I went to Johnson & Wales in Rhode Island. If it wasn’t for her telling me what I should do, I don’t know what I would have done… after I got my degree, I moved to South Carolina and did an internship in Hilton Head for about 6 months, moved back to Newark Delaware… Iron Hill Brewery was just building their first restaurant a block away from where I had worked with Jude.
I walked in and got a job making salads. 5 years later I was the Executive Chef of the restaurant.
I worked there for 10 years… we lived with my aunt while our house was being built down here. She lives right on the water next to the owners of The Cultured Pearl… I think it was voted Top 10 Sushi Places in America… so my aunt told them that she had a nephew who was a chef and wanted to know where would be a good place for him to get a job.
They gave her a card – and I still have it today – it has Matt Haley’s name and number on it… we met 5 or 6 times during the year just talking food… he hired me 6 months before I moved down here… so this is my 10th summer here.
If you work a summer at the beach somewhere it’s like working 2 years at a normal place.
Big Flavors: Tell me a little bit about SoDel Concepts and how Bluecoast came to be.
Douglas: SoDel Concepts was founded by Matt Haley, who recently passed away, in 2014. Bluecoast used to be called Redfin. Matt and a partner had a falling out. I like to say that Matt won back the restaurant in an auction, and he quickly turned it around and renamed it Bluecoast in 2005. From then on, he opened 6, 7, 8 restaurants up and down the coast of Delaware.
I came on board in 2006 and was the chef here, then opened Lupo Italian Kitchen in Rehoboth with Matt, still being the chef here, so I was overseeing two. Then we bought a restaurant in Fenwick called Shark’s Cove and changed the name to Catch 54 – right on the water just before Ocean City.
It burnt down in 2011, which was a good thing, because it was an old building… so everything is brand new now, the building is beautiful now. So I helped rebuild that and was the chef when that opened.
Never thought I’d say that a building burning down is a good thing, but looking back, it was.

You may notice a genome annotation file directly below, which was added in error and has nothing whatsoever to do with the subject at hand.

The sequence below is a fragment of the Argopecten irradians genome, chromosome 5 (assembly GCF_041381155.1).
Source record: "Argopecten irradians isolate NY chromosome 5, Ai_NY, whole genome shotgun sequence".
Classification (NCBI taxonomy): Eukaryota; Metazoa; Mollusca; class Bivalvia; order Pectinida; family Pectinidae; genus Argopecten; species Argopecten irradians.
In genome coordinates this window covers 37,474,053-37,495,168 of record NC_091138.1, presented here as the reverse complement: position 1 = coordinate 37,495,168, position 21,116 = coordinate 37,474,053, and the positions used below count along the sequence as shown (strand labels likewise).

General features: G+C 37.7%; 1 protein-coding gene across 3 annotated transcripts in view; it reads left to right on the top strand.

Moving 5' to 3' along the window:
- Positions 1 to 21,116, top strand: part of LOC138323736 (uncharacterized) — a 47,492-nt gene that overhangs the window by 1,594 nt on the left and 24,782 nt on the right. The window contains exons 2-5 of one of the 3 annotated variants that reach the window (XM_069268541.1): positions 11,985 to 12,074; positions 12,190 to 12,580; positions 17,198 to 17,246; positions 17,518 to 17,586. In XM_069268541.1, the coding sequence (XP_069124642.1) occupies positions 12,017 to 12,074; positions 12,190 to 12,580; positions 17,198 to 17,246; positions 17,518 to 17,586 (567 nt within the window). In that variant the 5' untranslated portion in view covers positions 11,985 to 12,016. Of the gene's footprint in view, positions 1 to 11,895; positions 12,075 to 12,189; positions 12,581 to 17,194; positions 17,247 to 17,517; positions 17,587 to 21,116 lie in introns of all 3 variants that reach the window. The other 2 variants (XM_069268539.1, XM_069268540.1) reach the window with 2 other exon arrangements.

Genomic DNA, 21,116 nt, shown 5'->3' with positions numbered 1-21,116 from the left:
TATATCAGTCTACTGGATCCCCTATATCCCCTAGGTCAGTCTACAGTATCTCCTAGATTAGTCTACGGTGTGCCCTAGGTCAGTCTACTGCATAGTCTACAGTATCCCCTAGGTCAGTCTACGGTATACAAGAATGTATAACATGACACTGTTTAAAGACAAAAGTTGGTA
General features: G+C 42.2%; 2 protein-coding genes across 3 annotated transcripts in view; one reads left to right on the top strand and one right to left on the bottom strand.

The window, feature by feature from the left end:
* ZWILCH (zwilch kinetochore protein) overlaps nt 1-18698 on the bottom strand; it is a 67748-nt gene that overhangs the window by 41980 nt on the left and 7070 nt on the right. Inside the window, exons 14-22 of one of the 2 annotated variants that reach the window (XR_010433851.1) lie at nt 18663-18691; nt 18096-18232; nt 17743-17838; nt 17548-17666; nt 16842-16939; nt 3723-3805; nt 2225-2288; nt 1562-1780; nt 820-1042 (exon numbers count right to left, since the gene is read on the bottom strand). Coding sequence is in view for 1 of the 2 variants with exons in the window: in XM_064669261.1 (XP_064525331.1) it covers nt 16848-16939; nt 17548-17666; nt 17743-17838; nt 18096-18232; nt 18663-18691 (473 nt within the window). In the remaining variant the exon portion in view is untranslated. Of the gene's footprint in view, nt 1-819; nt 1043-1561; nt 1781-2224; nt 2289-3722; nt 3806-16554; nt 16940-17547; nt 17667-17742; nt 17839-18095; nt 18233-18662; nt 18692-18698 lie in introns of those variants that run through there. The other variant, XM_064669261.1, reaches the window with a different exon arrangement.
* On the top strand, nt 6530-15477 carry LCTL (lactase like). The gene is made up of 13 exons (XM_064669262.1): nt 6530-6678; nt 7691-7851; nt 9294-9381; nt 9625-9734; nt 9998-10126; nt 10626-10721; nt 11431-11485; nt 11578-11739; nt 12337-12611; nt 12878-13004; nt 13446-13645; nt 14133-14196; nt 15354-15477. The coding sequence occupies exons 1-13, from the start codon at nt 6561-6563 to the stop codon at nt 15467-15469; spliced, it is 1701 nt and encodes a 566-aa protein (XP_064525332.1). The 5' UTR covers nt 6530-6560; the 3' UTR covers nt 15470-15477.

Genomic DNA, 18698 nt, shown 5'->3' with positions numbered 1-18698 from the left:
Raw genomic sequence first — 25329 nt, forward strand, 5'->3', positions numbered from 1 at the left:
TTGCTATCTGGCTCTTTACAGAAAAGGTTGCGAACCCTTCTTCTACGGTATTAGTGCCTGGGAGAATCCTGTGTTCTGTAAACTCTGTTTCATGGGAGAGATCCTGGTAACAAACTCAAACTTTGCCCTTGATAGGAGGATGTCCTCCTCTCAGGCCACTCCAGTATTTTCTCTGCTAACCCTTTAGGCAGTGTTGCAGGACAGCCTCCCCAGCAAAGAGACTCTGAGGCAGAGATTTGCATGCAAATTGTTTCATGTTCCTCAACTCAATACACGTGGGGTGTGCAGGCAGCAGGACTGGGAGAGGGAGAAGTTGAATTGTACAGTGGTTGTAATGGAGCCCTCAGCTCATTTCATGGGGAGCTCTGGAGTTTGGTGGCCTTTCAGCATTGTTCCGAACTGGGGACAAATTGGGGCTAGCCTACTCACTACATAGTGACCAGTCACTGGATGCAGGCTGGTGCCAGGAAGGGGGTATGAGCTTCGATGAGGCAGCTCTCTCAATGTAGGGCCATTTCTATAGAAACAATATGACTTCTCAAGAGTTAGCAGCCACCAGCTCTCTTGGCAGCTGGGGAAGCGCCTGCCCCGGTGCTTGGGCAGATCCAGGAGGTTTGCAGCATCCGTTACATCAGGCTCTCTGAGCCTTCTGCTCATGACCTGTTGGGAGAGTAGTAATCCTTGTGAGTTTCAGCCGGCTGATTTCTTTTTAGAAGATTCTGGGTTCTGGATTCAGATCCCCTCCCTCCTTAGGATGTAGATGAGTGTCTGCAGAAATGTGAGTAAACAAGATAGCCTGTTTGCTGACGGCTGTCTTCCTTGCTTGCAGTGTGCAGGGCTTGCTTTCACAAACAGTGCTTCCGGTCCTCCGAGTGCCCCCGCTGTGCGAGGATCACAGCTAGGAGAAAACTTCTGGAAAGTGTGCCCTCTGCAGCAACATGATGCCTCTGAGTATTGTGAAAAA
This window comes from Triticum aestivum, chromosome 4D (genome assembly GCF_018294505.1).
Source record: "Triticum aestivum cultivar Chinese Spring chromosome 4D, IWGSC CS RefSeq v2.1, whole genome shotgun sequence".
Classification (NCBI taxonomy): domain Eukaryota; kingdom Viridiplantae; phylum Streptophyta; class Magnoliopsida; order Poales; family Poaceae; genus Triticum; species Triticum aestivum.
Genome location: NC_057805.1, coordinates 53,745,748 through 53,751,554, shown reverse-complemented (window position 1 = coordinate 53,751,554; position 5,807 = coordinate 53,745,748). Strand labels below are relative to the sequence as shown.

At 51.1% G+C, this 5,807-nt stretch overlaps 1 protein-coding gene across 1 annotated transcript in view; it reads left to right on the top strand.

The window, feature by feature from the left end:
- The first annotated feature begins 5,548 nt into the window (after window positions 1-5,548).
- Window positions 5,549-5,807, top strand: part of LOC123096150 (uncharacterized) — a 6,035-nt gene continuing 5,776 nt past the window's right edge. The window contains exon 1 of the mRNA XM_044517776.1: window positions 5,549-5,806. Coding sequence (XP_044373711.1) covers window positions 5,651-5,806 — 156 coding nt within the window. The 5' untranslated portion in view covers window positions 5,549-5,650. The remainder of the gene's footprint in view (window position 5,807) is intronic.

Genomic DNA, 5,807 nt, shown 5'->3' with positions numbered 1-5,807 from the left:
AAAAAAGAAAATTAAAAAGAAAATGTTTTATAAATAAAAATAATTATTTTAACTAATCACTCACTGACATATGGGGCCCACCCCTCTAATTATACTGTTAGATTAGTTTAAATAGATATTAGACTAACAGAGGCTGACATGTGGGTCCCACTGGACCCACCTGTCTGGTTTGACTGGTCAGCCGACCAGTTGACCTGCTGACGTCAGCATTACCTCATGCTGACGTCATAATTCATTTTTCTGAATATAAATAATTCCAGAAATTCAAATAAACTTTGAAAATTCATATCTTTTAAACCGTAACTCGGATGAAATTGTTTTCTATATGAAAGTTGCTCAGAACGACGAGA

Then Matt’s Fish Camp opened in North Bethany with Northeast Seafood in Ocean View, it’s about a mile away from Bluecoast.
In 2013 we opened Papa Grande’s right across from Catch, and in 2014 we opened another Papa Grande’s in Rehoboth.
Then we took some time off, opened things like Meals on Wheels – we do 300-400 breakfast, lunch and dinners out of our second restaurant, Fish On, which is in Lewes. So we’re in there at 4 to 5 o’clock in the morning crankin’ out meals. We have volunteers that come and deliver it to the people’s houses. They’re out of there by 10:00 and then the chefs come in and do a dinner service. It’s something we’re giving back to the community and it gives us a little bit of revenue as well.
We also do a breakfast at The Bellmoor hotel in Rehoboth. We run that out of Lupo di Mare, so instead of actually opening another restaurant, we just added different revenues to our existing restaurants. And then just a few months ago, we opened Matt’s Fish Camp in Lewes.
Matt’s Fish Camp in Bethany is basically an old diner about a block away from the ocean. And we had the chance to actually build… it’s almost looks like a Cape Cod kind of shack, kind of house, with the shutters and you walk in and there’s all types of memorabilia… it’s really nice, really well designed. It’s kind of like the little brother of Matt’s Fish Camp in Bethany. We got to do a couple different things on the menu… so we took some liberties and kind of changed a couple things, but basically the same menu.